Ten years after the Ixtoc spill, on March 24, 1989, the Exxon Valdez oil tanker ran aground on Bligh Reef in Prince William Sound, Alaska. The tanker spilled approximately 11 million gallons of oil into the sound. Exxon settled civil claims related to this spill for $900 million, paid over ten years. The settlement included a reopener clause, which allowed the government to bring additional claims for further environmental damage after a ten-year period. A lawsuit brought by fishermen who sustained economic damages because of the spill languished in court for many years. These lawsuits finally concluded in 2008 when the U.S. Supreme Court reduced the $2.5 billion punitive damages award to $507.5 million. The Ninth Circuit Court of Appeals ordered Exxon to pay an additional $470 million in interest in 2009.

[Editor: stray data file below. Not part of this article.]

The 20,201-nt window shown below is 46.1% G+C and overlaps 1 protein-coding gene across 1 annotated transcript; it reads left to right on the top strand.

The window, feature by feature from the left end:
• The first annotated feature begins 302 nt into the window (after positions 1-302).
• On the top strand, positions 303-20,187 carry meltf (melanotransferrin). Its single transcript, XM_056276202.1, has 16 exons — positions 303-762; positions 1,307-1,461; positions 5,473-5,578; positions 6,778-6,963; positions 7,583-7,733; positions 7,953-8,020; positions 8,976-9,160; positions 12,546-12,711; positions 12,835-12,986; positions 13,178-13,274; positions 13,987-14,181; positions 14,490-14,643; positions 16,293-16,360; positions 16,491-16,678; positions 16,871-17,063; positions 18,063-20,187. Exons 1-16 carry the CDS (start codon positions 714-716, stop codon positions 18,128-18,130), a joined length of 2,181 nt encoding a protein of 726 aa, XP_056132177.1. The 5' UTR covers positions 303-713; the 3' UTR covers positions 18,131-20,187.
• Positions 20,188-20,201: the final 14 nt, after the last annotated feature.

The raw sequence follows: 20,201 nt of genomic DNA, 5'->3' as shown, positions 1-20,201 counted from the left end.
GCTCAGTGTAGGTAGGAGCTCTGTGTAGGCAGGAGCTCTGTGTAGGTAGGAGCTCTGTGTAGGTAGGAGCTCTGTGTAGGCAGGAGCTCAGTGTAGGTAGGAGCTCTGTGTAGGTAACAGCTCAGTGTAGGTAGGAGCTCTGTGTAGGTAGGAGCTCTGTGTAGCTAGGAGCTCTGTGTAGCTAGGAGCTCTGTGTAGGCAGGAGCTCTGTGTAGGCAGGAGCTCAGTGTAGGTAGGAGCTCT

The BP settlement in principle: The good and the bad

The good news is that the BP settlement provides funding to restore the Gulf. The settlement is also preferable to past failures to collect from companies liable for causing oil spills. For instance, the BP settlement contrasts with the U.S. government’s inability to recover from the foreign companies responsible for the Ixtoc spill. Furthermore, while the BP settlement does not include a reopener clause like the Exxon Valdez settlement did, it does include a $232 million reserve to cover any further natural resource damages that are presently unknown. On the one hand, this reserve money is preferable to a reopener clause because it sets aside money for future environmental damage from the spill (the federal and state governments that filed a claim for $92 million under the Exxon Valdez reopener clause are still waiting for Exxon to pay). On the other hand, the lack of a reopener clause could result in BP avoiding financial liability for unforeseen costs to restore the Gulf.